I know Republic Airlines had Q400s for a while operating in Fl as United Express but got rid of them citing public perception: “Outside of the Pacific Northwest, that does not appear to be a feasible goal. United’s Q400 fleet was held up as a successful operation, but in an ironic twist, will now be replaced by regional jets. The problem, as it always is, appears to be the poor customer perception of turboprops in the United States. Until that changes, US airlines will be unable to take advantage of the superior operating economics of them”.

Usually these turboprops are used on remote airports as it requires less runway length to takeoff alongside low demand. This is why you can find many Turboprops in Southeast Asia. While in US, it’s rare to see these circumtances, with pretty high demand and I guess it wouldn’t be enough for a Q400 or ATR-72 to handle it despite low fuel consumption. I meant jet airliners can carry more passengers and cargo despite the fact of high fuel consumption in my opinion

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Here in New Zealand, turboprops are everywhere. They do plenty of routes leaving routes with higher demands to jets, but most airports are small so Q300’s and ATR’s will have to do. Basically here, if you want to go somewhere, you’ll most likely end up on a turboprop.

I know that no “mainline” US Air Carrier will ever go TP but of all the daily US regional flights per day done by regional contract airlines that serve these types of routes is what we’re talking about and is countless. I can’t cite an exact statistic at the moment but in a 2016 FAA report they said there was 9,709,000 scheduled passenger flights/15,631,000 flights handled that year and if you make it simple and just say 5~10% of those were an hour or less and regional airlines coverage, well that’s a lot lol. I’ve read somewhere that it was as high as 30% but I think that includes 717/MD88/95 E-190/5 flights under 2 hours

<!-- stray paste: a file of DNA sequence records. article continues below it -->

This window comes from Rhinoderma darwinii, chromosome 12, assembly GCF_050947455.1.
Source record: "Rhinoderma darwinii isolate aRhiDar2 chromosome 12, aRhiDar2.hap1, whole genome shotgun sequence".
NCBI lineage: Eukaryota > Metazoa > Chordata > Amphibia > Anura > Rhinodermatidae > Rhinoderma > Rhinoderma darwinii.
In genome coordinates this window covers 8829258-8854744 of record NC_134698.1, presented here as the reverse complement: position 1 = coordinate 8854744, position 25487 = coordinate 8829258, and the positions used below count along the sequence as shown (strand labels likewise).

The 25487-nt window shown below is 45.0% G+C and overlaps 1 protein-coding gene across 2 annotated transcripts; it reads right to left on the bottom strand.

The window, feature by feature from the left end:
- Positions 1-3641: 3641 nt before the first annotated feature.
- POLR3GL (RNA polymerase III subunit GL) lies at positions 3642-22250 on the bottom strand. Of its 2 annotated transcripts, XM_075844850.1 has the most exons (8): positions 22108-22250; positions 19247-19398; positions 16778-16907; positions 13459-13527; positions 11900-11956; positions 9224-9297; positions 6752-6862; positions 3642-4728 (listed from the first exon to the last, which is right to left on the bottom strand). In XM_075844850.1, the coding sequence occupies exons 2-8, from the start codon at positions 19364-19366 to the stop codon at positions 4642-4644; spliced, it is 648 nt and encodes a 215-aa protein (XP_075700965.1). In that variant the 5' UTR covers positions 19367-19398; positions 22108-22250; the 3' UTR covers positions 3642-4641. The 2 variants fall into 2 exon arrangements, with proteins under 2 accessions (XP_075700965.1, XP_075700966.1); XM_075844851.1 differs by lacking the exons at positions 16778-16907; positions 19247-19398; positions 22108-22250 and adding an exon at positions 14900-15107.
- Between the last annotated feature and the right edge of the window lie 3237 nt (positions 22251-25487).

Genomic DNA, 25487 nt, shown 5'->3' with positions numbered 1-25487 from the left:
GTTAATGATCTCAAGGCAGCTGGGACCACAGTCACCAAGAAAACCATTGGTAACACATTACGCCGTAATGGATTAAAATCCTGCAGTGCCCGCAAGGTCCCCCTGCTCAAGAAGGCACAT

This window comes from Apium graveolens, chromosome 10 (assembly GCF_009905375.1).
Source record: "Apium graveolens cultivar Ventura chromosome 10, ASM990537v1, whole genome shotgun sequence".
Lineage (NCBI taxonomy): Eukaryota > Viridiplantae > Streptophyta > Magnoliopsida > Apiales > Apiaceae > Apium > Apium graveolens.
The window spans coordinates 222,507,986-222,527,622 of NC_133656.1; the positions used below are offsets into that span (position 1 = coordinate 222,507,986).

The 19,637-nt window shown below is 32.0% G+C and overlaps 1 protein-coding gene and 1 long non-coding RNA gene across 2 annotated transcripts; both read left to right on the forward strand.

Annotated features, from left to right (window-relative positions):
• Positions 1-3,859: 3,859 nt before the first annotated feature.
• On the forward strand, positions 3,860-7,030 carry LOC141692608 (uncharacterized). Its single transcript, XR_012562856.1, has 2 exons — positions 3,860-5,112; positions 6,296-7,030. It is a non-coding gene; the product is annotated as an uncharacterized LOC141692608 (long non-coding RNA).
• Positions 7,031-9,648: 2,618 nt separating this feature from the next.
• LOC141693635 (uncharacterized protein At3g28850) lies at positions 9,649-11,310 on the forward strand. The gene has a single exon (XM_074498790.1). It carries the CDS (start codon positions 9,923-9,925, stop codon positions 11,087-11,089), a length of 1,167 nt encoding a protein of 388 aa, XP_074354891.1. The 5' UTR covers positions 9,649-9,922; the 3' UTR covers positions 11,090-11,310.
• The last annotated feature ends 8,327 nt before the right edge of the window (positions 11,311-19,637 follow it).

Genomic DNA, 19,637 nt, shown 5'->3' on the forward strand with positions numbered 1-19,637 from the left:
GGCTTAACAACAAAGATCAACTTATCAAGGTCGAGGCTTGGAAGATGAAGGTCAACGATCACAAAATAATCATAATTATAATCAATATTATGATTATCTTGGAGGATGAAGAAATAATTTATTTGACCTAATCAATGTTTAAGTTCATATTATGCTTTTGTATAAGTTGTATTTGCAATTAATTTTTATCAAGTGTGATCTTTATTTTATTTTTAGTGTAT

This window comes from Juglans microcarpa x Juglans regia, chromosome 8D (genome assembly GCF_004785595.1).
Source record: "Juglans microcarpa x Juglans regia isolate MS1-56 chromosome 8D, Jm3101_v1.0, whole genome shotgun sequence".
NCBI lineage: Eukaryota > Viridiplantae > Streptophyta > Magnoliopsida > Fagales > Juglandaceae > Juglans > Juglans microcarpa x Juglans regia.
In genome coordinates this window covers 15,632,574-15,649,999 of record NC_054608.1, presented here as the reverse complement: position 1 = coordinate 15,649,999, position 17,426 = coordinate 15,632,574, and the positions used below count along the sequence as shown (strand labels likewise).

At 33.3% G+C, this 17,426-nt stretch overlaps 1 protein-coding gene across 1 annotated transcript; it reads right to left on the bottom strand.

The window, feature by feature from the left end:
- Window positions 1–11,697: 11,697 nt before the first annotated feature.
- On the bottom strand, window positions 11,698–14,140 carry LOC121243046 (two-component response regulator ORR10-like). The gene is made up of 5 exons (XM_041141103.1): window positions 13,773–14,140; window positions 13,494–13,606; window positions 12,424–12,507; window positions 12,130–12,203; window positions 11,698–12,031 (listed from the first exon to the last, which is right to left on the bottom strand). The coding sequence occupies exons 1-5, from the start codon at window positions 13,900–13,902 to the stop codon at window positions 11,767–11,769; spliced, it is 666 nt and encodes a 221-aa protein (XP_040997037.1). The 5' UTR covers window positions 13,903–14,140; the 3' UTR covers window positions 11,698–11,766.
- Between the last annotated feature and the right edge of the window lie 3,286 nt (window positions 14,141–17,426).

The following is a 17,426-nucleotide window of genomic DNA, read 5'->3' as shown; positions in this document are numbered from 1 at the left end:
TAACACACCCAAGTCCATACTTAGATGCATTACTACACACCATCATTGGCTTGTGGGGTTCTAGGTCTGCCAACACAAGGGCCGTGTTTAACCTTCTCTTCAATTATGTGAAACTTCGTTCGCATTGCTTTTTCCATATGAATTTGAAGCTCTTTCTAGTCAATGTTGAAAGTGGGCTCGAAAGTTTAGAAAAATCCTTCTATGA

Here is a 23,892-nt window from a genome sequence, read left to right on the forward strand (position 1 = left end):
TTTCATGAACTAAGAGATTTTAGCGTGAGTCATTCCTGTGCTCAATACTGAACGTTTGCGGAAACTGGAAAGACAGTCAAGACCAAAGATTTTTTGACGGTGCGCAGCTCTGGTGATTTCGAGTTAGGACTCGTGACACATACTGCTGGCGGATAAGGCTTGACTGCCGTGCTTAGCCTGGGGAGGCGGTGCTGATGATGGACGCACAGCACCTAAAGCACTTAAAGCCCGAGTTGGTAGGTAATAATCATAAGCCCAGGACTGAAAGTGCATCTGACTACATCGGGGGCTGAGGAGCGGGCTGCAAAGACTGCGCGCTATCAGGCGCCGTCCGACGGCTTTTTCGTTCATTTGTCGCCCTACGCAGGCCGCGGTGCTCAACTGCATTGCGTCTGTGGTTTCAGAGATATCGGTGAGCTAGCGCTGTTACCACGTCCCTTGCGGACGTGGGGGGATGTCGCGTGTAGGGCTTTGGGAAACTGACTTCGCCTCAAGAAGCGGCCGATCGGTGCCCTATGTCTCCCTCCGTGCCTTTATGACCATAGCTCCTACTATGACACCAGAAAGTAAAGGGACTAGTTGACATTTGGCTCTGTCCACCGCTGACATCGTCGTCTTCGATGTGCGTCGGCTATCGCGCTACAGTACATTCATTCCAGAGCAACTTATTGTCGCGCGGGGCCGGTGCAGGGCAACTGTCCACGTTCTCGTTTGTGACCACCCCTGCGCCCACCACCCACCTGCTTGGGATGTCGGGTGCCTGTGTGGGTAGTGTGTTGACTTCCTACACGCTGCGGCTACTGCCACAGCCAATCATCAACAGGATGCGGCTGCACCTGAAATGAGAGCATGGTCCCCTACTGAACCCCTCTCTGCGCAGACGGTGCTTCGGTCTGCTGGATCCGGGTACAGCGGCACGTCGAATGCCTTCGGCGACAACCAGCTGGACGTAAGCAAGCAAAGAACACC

https://www.faa.gov/air_traffic/by_the_numbers/

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I think the reason for this is stated above but to some it up airlines in us use jets as there bigger(not always) and bit more comfortable.

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There is quite a large demand for short regional flights in the US, which is obviously the main purpose of aircraft like the Q400. A small regional jet can fill that demand much better than a turboprop because it can fly to hubs that are farther away, complete more flights in a day, and carry more passengers per flight.

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Commercial turboprops in the US are usually located on the coasts. Horizon has Q400 turboprops, and they operate in the northwest, on the coast. Piedmont has Q300 aircraft that operate mostly on the east coast. This is most likely because they need to connect some smaller coastal cities, such as Wilmington, North Carolina (ILM) with big cities such as Charlotte, North Carolina (CLT).

Well Q400 carries the same amount of pax as a E170/5 and CRJ700. Union Scope Clauses stipulate on what routes mainline air carriers can use their regional partners for and how often. With “long” flights of ~2 hours which you do find some regional partners do for mainline on average you won’t usually have extra time for more flights per day over the Q400, ATR-72/600 because of total duty day regulations, often delays and ground times including taxi times.

Mainlines do use 737s/A319s and even larger 757/767 on some these short routes durning peak times to airports that support them. The E190/95, again due to scope clauses, the use of these aircraft in the US are pretty much limited to some mainline carriers like Jet Blue and Spirit and AA that use them for the 100 seat market. But generally the mainline carriers rely on their RJ partners for most of these flights when demand is lower for a 50-70 seat market in which turboprop excel at and is often a sizable chunk of daily US flights. That’s where the focus of comparison should be and those flights that serve smaller fields that only RJs and ATR/Qs can fill.